First off, I darn near broke the display by poking the stylus too hard into the monitor. You have to get pretty close to the unit to see/interact with the screen properly. Once you've situated yourself in the correct position, it's pretty easy to get going. Unfortunately, I sat a little too far away and reached too far forward and poked the monitor with the stylus.
Although HP has a ton of complex use cases planned for the monitor, I was only able to play a very simple VR game that allowed me to rotate objects, move them across the screen, and into portals, where I wound up being transported to alternate environments. The environment was so simplistic, and the objects so lacking in detail, it's hard for me to determine whether or not surgeons will actually be able to use this tool to navigate the ultra-detailed confines of organs, capillaries and veins.
My movements were tracked fluidly on the headset and with the stylus. There was hardly any lag time and after a few minutes of poking and prodding at the virtual environment you forget you're wearing 3D glasses.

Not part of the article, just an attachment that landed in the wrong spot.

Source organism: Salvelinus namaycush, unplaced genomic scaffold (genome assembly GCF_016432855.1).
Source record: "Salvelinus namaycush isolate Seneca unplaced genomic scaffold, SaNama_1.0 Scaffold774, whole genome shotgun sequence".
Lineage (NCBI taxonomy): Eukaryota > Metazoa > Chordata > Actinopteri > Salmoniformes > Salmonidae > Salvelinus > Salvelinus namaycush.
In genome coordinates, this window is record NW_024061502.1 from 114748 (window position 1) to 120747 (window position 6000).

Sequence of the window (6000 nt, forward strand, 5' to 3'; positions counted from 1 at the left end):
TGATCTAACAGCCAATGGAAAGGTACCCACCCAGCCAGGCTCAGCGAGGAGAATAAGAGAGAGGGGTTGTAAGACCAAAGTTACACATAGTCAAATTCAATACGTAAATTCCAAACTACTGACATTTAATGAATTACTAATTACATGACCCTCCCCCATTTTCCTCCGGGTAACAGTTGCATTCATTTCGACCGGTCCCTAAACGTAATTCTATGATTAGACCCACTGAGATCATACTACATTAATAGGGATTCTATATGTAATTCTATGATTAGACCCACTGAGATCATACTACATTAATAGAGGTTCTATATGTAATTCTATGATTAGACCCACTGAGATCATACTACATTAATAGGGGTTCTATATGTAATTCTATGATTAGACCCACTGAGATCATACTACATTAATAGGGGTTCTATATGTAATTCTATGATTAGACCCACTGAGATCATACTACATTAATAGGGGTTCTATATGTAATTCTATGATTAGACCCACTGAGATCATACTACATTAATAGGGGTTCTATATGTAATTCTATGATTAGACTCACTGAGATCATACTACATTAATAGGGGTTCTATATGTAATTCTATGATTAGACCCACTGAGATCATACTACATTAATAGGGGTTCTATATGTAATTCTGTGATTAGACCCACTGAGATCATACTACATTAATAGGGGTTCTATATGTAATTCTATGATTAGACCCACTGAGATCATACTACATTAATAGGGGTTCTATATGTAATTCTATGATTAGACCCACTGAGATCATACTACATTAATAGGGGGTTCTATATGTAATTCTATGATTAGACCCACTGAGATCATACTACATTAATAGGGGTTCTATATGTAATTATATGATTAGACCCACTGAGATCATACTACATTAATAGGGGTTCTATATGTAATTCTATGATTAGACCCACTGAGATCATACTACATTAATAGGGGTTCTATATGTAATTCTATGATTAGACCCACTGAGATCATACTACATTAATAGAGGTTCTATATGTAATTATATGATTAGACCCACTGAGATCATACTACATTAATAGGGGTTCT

Grabbing objects with the click-and-grab stylus will take some getting used to (it's almost like using chopsticks), so look for major upgrades to how you handle objects as the display ages. HP is going to want to introduce a wireless stylus for this device at some point - the wire makes object manipulation somewhat uncomfortable because you have to be careful not to pull on the wire that connects the stylus to the display.
The biggest catch is that the HP Zvr is going to cost somewhere in the mid five figures, according to an HP spokesman. Pricing will be known in the spring of 2015 and we'll be sure to update this review when more information is available. But if the price stands at mid five figures, you're probably not going to buy this display to play PC games. The Zvr is going to be purchased solely for enterprise use (unless you're just ballin' like that and want to get way, way ahead of the VR curve).
HP's addition to the virtual reality marketplace is a good one. Its 3D glasses, stylus pen and monitor/sensor-based approach to virtual environments provides fluid movements and an immersive experience. Unfortunately, the games I tested on the device were made for children, so it's not possible for me to say whether or not it can be used for more complex demoing and teaching. The mid five-figure price tag is going to severely limit the display's market, so we're back where we were prior to this device's unveiling: plenty of hope for virtual reality, but not much available technology.